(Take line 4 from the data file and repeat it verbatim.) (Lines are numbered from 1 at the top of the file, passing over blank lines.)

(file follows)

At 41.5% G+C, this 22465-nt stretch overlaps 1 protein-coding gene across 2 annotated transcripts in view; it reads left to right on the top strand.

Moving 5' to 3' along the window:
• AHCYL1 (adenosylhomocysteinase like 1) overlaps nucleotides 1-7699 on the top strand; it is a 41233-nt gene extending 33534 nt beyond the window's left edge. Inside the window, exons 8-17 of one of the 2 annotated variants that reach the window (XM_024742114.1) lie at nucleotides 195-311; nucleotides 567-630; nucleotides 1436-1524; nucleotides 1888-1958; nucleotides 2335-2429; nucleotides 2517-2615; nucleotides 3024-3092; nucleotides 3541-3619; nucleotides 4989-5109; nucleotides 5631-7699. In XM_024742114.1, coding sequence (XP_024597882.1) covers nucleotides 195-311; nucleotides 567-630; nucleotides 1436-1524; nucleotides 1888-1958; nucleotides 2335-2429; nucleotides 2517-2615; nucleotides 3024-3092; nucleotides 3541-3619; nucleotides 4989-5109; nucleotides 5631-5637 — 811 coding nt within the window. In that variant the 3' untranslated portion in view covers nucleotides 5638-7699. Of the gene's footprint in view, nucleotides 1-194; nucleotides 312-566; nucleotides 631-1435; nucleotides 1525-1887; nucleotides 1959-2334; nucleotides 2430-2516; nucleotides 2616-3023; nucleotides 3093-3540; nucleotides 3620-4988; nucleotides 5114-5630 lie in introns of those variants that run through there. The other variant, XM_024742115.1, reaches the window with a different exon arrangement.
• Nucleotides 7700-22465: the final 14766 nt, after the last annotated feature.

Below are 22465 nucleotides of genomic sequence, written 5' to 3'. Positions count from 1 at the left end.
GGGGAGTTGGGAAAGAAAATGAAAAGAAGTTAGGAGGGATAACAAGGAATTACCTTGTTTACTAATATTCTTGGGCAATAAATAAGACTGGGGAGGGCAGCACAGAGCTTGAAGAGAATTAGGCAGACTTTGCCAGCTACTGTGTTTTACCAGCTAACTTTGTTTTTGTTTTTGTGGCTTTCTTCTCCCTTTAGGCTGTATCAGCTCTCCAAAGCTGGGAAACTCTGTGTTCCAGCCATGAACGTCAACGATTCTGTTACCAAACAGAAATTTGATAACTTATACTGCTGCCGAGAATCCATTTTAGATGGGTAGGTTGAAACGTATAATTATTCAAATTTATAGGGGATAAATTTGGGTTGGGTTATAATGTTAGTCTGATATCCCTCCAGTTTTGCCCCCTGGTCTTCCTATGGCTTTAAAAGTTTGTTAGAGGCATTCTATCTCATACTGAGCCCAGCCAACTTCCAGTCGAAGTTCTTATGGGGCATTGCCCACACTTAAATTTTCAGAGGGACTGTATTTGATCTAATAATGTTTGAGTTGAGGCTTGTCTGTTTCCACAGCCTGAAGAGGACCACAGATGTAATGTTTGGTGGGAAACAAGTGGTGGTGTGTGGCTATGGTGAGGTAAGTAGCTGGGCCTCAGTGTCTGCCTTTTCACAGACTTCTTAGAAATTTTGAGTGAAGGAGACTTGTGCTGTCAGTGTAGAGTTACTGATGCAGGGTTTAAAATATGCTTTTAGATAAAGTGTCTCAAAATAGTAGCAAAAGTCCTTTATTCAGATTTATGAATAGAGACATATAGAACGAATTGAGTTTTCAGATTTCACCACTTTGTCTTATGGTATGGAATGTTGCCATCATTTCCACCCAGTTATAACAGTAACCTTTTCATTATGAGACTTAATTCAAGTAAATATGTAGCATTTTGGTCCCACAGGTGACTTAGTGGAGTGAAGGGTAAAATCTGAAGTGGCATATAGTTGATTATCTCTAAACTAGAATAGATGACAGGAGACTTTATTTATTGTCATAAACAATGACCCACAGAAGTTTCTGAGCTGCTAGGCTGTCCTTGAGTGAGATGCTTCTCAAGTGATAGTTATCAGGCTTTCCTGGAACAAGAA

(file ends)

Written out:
• Nucleotides 7700-22465: the final 14766 nt, after the last annotated feature.